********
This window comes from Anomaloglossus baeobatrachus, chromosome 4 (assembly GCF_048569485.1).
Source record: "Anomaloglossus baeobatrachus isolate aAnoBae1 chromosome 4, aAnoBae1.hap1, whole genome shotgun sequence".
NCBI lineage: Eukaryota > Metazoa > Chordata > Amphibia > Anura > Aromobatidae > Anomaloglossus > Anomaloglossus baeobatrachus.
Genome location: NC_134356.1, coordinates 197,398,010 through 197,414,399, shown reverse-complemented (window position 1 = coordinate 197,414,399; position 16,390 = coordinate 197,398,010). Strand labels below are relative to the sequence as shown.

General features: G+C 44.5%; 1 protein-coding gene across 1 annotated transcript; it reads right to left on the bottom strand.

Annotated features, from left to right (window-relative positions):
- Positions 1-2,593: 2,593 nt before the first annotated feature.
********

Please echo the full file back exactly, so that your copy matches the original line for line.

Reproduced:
This window comes from Anomaloglossus baeobatrachus, chromosome 4 (assembly GCF_048569485.1).
Source record: "Anomaloglossus baeobatrachus isolate aAnoBae1 chromosome 4, aAnoBae1.hap1, whole genome shotgun sequence".
NCBI lineage: Eukaryota > Metazoa > Chordata > Amphibia > Anura > Aromobatidae > Anomaloglossus > Anomaloglossus baeobatrachus.
Genome location: NC_134356.1, coordinates 197,398,010 through 197,414,399, shown reverse-complemented (window position 1 = coordinate 197,414,399; position 16,390 = coordinate 197,398,010). Strand labels below are relative to the sequence as shown.

General features: G+C 44.5%; 1 protein-coding gene across 1 annotated transcript; it reads right to left on the bottom strand.

Annotated features, from left to right (window-relative positions):
- Positions 1-2,593: 2,593 nt before the first annotated feature.